Purchase your tickets on www.africafashionweeklondon.com
Ticket packages include:
• Basic (free) - access to the show and exhibition
• Shoppers delight package (£7.00) - access to the show and exhibition + 10% discount on all purchases made on the day + AFWL magazine
• VIP (£50.00) - access to the show and exhibition + access to the VIP lounge + welcome drink + 10% discount on all purchases made on the day + AFWL magazine
For more information about Africa Fashion Week London please visit www.africafashionweeklondonweek.com
CASTING CALL for AFWL ENDS ON 14 JUNE
Africa Fashion Week London 2012 are looking for male and female models for this year’s edition of AFWL scheduled for Friday and Saturday 3rd-4th August atLondon’s Spitalfields Market.
Following the positive reception for last year’s event which attracted over 4000 visitors over two days, now at London’s Spitalfields, the two-day event will see 50 international designers of African descent showcasing and exhibiting their work is set to attract 10,000 visitors each day and be the biggest fashion extravaganza to add pizzazz and style to the summer of Olympics.
We are looking for male and female models for the AFWL fashion shows to take place over two days.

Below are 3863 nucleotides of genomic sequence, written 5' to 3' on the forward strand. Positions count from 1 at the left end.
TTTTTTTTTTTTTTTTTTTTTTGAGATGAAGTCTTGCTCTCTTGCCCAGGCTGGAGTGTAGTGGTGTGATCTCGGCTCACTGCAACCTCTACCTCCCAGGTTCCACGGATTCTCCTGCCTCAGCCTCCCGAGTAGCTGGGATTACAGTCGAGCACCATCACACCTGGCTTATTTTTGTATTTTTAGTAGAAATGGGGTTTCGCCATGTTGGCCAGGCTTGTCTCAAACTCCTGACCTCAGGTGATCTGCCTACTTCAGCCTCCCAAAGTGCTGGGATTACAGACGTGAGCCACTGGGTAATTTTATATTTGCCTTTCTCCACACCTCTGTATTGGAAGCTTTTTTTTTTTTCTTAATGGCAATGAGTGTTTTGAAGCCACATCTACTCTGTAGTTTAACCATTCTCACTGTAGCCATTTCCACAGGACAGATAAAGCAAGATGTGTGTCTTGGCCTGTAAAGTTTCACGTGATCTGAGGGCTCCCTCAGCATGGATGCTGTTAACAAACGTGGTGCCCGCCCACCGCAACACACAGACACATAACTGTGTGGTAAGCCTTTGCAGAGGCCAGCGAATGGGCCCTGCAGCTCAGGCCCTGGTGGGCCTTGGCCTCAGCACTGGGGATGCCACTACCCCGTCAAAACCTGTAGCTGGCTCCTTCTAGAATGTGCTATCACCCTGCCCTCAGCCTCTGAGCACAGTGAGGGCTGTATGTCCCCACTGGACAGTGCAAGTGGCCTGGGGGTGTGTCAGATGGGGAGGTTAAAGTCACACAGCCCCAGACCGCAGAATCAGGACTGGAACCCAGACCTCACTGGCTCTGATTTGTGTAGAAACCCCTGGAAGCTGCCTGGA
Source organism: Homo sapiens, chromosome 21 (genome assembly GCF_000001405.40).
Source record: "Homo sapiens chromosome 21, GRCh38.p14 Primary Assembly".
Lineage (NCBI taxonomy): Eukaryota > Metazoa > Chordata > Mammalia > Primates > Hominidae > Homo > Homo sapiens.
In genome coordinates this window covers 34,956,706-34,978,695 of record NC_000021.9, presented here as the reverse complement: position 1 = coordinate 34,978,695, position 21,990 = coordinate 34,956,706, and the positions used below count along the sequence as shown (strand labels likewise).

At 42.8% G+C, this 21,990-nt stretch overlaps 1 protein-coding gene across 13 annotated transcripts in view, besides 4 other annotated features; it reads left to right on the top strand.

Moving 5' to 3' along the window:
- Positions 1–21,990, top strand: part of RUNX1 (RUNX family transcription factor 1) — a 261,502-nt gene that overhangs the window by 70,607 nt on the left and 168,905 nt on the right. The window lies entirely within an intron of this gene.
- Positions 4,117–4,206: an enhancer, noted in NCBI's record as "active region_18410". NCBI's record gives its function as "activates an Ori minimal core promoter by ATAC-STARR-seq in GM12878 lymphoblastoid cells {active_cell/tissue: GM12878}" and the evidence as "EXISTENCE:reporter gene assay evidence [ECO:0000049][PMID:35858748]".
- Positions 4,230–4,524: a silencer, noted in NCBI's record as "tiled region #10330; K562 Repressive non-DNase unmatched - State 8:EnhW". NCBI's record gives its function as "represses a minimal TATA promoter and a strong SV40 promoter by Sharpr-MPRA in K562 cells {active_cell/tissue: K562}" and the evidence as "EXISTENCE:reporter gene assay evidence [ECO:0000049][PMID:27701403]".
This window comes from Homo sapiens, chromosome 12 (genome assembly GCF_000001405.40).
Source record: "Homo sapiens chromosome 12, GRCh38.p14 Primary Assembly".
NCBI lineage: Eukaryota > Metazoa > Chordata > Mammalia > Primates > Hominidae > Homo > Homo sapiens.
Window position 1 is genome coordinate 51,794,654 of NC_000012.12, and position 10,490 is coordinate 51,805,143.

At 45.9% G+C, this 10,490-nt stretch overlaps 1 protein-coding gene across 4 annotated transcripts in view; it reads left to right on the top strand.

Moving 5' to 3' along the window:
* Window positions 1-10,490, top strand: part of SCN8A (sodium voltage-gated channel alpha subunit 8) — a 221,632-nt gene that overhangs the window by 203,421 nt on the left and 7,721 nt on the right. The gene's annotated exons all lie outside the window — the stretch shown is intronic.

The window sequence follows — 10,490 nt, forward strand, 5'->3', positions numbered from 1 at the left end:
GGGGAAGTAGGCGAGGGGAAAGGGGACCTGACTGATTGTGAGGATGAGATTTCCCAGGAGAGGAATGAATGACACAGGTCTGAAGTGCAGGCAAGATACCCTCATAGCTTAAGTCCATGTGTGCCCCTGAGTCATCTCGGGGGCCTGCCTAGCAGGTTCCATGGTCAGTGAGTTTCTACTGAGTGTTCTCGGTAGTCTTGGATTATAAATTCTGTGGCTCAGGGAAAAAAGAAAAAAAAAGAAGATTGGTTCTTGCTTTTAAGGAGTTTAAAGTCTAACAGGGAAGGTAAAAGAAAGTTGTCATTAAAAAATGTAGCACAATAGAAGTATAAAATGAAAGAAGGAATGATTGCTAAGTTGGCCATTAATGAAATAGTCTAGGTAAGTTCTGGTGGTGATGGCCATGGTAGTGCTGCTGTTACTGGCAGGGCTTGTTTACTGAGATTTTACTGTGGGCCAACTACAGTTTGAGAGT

Models will need to be available all day; compensation available and diverse media coverage guaranteed via broadcast and print.
CASTING INFORMATION: Please read carefully to ensure you comply by these instructions:
- full current statistics,
- a contact number
- three recent images
- confirmation you are available for fittings a week prior to the event, all day Friday and Saturday, 3rd and 4th,
- AND for a brief casting on Sunday 17 June 2012 between 10am to 6pm at a London location to be confirmed.
Please do not reply below ‘interested’ or ‘please check profile if suitable’; only email responses will be considered.
Please check out AFWL website if you are not already aware of them;
CASTING CALL ENDS ON 14 JUNE